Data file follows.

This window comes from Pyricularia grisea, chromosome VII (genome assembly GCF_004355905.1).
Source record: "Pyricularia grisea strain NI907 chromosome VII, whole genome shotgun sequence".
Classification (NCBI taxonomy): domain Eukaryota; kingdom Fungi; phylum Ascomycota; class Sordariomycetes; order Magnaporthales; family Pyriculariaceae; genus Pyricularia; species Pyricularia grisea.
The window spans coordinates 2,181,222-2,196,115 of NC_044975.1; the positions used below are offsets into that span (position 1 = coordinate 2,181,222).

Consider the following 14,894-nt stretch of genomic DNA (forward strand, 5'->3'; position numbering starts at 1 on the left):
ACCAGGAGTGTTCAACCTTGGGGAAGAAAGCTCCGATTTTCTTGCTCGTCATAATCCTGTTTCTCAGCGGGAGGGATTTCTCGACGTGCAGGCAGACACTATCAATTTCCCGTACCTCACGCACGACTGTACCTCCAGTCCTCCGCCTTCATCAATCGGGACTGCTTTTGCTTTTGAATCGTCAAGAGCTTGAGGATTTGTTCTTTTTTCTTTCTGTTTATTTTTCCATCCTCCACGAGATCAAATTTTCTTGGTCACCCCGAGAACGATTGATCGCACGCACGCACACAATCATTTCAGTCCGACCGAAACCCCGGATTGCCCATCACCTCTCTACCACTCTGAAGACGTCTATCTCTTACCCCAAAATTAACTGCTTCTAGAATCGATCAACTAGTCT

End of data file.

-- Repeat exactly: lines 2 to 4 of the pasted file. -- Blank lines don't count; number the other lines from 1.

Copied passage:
Source record: "Pyricularia grisea strain NI907 chromosome VII, whole genome shotgun sequence".
Classification (NCBI taxonomy): domain Eukaryota; kingdom Fungi; phylum Ascomycota; class Sordariomycetes; order Magnaporthales; family Pyriculariaceae; genus Pyricularia; species Pyricularia grisea.
The window spans coordinates 2,181,222-2,196,115 of NC_044975.1; the positions used below are offsets into that span (position 1 = coordinate 2,181,222).